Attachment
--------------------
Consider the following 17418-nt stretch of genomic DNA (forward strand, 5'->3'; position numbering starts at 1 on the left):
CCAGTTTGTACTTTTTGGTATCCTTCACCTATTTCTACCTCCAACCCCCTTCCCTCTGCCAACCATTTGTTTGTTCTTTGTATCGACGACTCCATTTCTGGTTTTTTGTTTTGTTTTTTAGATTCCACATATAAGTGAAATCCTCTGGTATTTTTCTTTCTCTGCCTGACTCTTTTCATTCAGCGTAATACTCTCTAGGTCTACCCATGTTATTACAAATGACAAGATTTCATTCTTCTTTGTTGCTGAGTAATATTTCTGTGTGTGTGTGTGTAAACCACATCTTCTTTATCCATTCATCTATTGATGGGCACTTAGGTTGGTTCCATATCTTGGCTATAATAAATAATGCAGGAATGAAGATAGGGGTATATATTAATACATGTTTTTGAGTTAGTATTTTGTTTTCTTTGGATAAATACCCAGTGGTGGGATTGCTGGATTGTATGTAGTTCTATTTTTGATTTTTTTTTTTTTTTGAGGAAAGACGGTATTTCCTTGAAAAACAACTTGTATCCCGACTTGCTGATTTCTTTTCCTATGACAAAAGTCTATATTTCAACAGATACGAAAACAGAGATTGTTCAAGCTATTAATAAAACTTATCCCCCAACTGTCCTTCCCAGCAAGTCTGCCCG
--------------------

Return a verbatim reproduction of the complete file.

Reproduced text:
Consider the following 17418-nt stretch of genomic DNA (forward strand, 5'->3'; position numbering starts at 1 on the left):
CCAGTTTGTACTTTTTGGTATCCTTCACCTATTTCTACCTCCAACCCCCTTCCCTCTGCCAACCATTTGTTTGTTCTTTGTATCGACGACTCCATTTCTGGTTTTTTGTTTTGTTTTTTAGATTCCACATATAAGTGAAATCCTCTGGTATTTTTCTTTCTCTGCCTGACTCTTTTCATTCAGCGTAATACTCTCTAGGTCTACCCATGTTATTACAAATGACAAGATTTCATTCTTCTTTGTTGCTGAGTAATATTTCTGTGTGTGTGTGTGTAAACCACATCTTCTTTATCCATTCATCTATTGATGGGCACTTAGGTTGGTTCCATATCTTGGCTATAATAAATAATGCAGGAATGAAGATAGGGGTATATATTAATACATGTTTTTGAGTTAGTATTTTGTTTTCTTTGGATAAATACCCAGTGGTGGGATTGCTGGATTGTATGTAGTTCTATTTTTGATTTTTTTTTTTTTTTGAGGAAAGACGGTATTTCCTTGAAAAACAACTTGTATCCCGACTTGCTGATTTCTTTTCCTATGACAAAAGTCTATATTTCAACAGATACGAAAACAGAGATTGTTCAAGCTATTAATAAAACTTATCCCCCAACTGTCCTTCCCAGCAAGTCTGCCCG